April 27, 2009
A nationally recognized agricultural educator from Texas Tech University has received a Fulbright Grant from the Council for International Exchange of Scholars.
David Lawver, a professor in Texas Tech’s Department of Agricultural Education and Communications, will teach extension methods during the fall semester at Egerton University near the east African provincial capital of Nakuru, Kenya.
“Today’s education should become the catalyst to bring about a resurgence of economic development and productivity to the communities it serves,” Lawver said.
His project, titled “Extension Education in Kenya: Farmer Field Schools as an Alternative Approach,” is aimed at more effectively disseminating knowledge generated by researchers to farmers.
Recipients of Fulbright awards are selected on the basis of academic or professional achievement, as well as demonstrated leadership potential in their fields. According to Texas Tech officials, Lawver is only the second member of the College of Agricultural Sciences and Natural Resources faculty to receive a Fulbright Grant.
“David brings a wealth of experience to this Fulbright assignment,” said John Burns, the dean of the College of Agricultural Sciences and Natural Resources. “He’s done excellent work in the agricultural education field and has proven leadership skills that will be an asset to the students at Egerton University. It’s an exciting time for him and for our college.”
Lawver joined Texas Tech’s faculty in 1989, rising through the academic ranks to become a professor in 2000. Prior to coming to the South Plains, he served as an assistant professor in agricultural education at Texas A&I University. He also worked as an agricultural science teacher in Missouri communities of Higginsville, Bronaugh and Granby.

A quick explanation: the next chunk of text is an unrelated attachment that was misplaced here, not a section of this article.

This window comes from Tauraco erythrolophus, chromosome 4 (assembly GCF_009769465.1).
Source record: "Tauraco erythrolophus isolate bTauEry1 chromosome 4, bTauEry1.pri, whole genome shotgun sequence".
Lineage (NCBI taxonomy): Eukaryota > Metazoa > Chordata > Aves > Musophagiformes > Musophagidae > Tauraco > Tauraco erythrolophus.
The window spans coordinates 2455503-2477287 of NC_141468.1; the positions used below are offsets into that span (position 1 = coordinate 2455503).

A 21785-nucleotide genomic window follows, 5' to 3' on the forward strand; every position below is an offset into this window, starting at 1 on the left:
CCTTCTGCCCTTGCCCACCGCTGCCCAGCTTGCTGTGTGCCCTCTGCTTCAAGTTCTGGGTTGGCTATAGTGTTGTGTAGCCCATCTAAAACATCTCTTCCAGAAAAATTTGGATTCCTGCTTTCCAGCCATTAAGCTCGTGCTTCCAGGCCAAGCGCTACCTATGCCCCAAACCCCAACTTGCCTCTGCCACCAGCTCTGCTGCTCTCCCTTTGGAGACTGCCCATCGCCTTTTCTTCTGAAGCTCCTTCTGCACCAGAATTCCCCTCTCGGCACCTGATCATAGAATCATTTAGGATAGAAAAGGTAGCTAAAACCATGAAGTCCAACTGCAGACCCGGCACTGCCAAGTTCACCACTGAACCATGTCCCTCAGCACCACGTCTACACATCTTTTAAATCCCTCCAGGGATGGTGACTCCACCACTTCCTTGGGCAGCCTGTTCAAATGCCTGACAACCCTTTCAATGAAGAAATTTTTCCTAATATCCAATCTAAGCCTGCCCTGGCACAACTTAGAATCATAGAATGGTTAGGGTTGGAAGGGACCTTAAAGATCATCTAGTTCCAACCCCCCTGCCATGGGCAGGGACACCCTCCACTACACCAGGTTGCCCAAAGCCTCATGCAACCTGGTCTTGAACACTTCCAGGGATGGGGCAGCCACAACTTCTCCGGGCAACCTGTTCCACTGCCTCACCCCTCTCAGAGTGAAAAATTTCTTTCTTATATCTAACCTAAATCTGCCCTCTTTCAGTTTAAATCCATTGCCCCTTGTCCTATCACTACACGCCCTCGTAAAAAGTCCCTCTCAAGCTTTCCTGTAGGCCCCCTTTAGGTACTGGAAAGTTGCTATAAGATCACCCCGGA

A native of Carl Junction, Mo., Lawver earned his bachelor’s and master’s degrees in agricultural education and vocational technical education from the University of Missouri. His doctorate in agricultural and extension education is from Mississippi State University. He currently serves on the managing editing board of the Journal of Agricultural Education.
The Council for International Exchange of Scholars, under a cooperative agreement with the United States Department of State, administers the Fulbright Scholar Program for faculty and professionals. Each year, the traditional Fulbright Scholar Program sends some 800 U.S. faculty and professionals to 140 countries to lecture, research or participate in seminars. At the same time, approximately 800 foreign faculty come to the United States each year.
“Dr. Lawver’s selection as a Fulbright Scholar will enrich his life which will, in turn, enrich the lives of the students at Egerton University, as well as our students here at Texas Tech University,” said Norman Hopper, Texas Tech’s Associate Dean and Piper Professor in the College of Agricultural Sciences and Natural Resources.
CONTACT: Jane Bell, Fulbright program advisor, (806) 742-2974, or email@example.com.